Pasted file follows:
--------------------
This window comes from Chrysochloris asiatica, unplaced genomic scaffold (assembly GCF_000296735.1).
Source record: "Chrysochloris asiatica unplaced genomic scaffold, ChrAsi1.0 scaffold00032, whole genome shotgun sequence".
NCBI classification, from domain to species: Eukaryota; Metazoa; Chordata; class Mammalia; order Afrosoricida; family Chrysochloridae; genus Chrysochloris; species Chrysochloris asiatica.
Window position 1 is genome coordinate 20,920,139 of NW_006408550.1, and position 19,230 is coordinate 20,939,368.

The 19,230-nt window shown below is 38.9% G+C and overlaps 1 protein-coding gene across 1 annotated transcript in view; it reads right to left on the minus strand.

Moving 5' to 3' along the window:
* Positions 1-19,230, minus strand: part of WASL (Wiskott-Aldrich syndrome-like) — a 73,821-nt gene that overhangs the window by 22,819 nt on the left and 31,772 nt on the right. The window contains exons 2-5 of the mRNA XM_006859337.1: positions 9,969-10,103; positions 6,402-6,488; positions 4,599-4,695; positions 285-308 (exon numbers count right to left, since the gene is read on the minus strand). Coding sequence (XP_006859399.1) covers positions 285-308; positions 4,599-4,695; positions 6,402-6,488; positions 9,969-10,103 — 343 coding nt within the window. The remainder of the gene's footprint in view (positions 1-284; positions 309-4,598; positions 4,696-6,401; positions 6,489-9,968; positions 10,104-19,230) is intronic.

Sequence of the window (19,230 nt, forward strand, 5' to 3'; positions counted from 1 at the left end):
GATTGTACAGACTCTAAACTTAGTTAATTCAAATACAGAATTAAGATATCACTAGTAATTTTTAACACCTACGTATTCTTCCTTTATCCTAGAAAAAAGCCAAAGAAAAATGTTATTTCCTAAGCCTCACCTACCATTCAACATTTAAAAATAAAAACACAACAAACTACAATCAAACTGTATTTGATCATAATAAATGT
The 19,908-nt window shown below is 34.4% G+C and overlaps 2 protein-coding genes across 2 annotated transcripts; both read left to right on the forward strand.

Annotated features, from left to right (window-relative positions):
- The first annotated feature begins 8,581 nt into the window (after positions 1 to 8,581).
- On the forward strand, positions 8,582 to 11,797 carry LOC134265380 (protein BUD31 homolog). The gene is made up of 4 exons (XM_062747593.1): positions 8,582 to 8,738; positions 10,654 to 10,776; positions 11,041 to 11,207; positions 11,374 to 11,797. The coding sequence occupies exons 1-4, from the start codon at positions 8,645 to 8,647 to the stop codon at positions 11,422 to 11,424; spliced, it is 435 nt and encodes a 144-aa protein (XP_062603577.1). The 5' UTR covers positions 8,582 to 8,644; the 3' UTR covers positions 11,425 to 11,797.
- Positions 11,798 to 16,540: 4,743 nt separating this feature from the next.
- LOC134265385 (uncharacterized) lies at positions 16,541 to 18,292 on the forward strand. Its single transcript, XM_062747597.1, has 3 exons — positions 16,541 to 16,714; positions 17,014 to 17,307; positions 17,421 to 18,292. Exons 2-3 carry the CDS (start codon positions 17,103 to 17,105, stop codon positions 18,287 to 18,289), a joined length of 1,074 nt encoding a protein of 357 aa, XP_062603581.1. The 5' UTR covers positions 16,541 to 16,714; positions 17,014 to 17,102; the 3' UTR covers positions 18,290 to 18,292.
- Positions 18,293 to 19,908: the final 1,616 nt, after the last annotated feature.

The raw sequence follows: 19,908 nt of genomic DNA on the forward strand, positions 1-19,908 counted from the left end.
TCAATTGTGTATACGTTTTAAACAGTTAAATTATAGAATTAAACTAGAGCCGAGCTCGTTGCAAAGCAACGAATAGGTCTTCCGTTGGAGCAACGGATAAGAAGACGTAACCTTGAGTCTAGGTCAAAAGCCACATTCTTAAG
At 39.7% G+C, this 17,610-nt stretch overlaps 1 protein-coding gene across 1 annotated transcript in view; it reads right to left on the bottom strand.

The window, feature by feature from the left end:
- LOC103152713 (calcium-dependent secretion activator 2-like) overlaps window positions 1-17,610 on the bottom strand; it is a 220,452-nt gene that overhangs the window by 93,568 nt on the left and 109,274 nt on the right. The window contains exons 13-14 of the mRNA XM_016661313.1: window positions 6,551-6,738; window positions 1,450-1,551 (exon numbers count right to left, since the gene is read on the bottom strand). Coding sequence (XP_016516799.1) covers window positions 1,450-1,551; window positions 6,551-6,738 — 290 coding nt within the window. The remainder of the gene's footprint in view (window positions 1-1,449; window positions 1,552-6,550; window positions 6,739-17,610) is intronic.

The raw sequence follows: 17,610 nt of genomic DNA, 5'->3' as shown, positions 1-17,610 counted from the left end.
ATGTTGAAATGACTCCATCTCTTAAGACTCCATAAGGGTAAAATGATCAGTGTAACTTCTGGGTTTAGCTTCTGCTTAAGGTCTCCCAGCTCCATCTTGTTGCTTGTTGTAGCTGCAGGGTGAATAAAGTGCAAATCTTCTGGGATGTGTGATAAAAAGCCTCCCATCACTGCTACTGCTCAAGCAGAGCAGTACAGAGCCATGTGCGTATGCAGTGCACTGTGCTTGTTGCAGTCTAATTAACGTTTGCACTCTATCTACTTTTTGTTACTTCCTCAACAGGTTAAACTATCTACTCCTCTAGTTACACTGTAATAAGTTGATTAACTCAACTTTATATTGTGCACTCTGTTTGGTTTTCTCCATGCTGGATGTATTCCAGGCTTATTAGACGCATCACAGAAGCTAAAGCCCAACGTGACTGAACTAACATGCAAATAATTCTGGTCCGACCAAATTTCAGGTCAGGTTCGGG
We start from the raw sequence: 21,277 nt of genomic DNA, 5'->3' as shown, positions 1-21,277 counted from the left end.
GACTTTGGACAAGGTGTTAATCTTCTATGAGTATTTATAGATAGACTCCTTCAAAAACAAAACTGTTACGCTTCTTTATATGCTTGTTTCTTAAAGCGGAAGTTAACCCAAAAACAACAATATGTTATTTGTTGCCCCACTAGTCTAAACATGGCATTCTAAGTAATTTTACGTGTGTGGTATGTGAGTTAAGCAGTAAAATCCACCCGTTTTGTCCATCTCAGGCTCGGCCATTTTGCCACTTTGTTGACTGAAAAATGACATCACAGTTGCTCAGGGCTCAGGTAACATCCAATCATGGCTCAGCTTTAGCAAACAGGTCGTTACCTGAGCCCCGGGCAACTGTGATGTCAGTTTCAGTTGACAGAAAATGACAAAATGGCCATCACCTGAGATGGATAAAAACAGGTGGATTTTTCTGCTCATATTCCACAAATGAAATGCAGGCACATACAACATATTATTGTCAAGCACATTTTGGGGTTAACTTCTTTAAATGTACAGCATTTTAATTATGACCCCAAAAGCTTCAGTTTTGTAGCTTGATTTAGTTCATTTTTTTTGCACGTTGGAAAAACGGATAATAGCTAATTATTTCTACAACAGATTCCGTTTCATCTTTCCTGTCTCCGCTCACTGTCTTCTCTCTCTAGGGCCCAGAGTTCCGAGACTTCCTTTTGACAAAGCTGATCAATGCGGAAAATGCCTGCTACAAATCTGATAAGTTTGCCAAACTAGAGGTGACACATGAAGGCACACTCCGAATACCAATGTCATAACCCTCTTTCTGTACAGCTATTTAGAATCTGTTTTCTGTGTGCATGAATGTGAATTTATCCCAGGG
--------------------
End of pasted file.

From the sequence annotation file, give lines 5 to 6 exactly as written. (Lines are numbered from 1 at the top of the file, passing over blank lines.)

The 19,230-nt window shown below is 38.9% G+C and overlaps 1 protein-coding gene across 1 annotated transcript in view; it reads right to left on the minus strand.

Moving 5' to 3' along the window: